2Questions asked at the Second Vatican Council on the celibacy of priests

Professor Gilberto Borghi questions the Second Vatican Council’s decree on the priesthood, Presbyterorum Ordinis, which deals with the obligation of priestly celibacy in the Latin Church. In particular, he points out that the text admits that the Church’s decision does not derive from the way Christ constituted the sacrament of Holy Orders, but from the Church’s own choice, “which in itself, has no divine compulsoriness and therefore can also be revoked.” To justify itself, the decree explains that with celibacy the mission of the priest reaches a potential perfection. However, Borghi points out that, if this is the case, “it is difficult to get away from the idea that married priests [of the Eastern or the Anglican Church] are second-class with respect to their ability to fully carry out their ministry.” The professor also believes that if celibacy is to be freely embraced by the priest, it would make more sense for it to be made optional, rather than obligatory, in order to have a real choice outside of “an external rule.” Finally, the same text of the Council affirms “the superiority of virginity consecrated to Christ.” However, Borghi notes that St. John Paul II went against this affirmation in an audience on April 14, 1982, where he declared that “in Christ’s words about continence for the sake of the Kingdom of heaven, there is no mention about the inferiority of marriage.” The words of the New Testament “provide no reason to support either the inferiority of marriage or the ‘superiority’ of virginity or celibacy,” the Polish Pope said.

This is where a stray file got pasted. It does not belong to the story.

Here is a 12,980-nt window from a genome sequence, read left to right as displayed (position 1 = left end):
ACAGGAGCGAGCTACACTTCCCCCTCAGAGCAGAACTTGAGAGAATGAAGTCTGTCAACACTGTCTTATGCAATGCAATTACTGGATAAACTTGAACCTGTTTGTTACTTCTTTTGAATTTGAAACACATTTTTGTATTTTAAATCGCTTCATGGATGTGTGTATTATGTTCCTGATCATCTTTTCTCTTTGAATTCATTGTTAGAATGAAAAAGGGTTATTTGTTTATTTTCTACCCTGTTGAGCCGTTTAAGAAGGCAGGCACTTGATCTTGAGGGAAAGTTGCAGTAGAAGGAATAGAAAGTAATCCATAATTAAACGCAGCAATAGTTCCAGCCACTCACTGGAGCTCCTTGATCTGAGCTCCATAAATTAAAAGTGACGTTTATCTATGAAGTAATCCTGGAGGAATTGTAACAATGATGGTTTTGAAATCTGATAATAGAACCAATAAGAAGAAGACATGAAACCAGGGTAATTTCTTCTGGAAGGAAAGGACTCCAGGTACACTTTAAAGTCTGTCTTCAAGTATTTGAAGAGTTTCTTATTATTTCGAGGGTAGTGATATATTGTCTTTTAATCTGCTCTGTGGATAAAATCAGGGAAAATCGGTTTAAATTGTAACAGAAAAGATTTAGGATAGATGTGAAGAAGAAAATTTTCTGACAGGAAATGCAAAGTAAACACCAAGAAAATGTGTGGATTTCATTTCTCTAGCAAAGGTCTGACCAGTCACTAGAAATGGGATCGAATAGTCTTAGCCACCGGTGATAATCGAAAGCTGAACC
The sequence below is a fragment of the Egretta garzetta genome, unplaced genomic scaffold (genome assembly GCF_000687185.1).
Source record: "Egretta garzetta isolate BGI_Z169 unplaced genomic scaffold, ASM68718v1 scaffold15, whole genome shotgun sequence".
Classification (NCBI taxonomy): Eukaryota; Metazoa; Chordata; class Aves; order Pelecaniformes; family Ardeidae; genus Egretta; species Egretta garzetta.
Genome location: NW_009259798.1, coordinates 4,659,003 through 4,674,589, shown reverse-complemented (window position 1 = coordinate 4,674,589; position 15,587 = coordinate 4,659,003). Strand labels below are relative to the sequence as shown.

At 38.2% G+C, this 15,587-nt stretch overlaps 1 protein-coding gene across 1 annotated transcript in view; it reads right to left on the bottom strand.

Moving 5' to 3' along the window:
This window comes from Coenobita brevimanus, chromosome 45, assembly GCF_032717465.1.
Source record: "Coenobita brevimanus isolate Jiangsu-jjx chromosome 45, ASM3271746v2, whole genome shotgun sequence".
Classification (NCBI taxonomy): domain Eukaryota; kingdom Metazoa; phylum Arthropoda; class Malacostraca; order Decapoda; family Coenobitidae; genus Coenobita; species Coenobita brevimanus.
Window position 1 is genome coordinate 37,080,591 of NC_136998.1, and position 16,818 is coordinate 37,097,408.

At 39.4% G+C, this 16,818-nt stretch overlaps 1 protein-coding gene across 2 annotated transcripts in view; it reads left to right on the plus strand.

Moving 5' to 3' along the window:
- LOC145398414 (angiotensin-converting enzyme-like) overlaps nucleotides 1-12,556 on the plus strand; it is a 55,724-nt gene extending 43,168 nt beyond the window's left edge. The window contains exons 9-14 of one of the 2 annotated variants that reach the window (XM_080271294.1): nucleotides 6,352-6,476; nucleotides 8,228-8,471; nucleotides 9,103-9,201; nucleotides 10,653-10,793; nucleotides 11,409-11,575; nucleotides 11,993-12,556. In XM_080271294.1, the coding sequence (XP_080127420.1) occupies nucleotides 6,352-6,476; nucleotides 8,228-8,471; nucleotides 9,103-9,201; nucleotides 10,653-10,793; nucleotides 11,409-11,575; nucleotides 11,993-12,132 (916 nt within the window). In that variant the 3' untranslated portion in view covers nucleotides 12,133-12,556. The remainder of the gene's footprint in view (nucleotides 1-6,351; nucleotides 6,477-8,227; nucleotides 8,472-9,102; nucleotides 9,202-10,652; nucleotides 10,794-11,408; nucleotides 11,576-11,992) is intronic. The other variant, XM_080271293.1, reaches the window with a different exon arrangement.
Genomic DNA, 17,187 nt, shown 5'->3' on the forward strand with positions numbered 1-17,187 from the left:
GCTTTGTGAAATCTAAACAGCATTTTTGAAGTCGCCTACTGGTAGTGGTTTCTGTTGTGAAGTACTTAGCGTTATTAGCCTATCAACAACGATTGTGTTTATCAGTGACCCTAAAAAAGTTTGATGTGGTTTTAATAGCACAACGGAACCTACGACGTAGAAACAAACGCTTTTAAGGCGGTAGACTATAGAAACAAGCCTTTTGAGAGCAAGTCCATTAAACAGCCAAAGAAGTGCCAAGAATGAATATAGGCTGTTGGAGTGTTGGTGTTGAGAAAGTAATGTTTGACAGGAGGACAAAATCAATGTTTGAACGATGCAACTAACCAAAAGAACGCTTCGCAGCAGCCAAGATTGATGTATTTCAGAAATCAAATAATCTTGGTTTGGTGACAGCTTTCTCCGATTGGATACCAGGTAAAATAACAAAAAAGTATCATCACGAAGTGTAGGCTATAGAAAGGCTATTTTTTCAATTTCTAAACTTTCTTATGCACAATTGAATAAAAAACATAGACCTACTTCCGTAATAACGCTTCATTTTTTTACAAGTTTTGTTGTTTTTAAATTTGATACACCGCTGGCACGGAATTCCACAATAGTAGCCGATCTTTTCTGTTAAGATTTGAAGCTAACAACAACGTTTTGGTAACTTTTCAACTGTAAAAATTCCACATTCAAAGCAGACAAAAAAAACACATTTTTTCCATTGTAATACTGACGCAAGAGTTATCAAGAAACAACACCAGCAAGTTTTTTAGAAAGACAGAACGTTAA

Vino nuovo, Italian 

3. The Vatican objects, but does China care?

Was the appointment of a bishop in China a calculated act of provocation by Beijing, or evidence of its casual indifference to the Vatican? 

The Pillar, English 

4. The Vatican has lost control of the German Synodal Way 

In the tug-of-war between the Catholic Church in Germany and the Vatican, French daily Le Figaro sees a crisis symptomatic with the evolutions underway in the Church, and whose main stakes are those of power and of making Catholic theology evolve. 

Le Figaro, French

5. Patriarch Bartholomew to make historic visit to Malta

The Ecumenical Patriarch of Constantinople will visit Malta from December 4 to 7 at the invitation of Archbishop Charles Scicluna. During this first ever visit by Patriarch of the Eastern Orthodox Church, he will also meet with the President of the Republic and the country’s bishops. 

Newsbook, English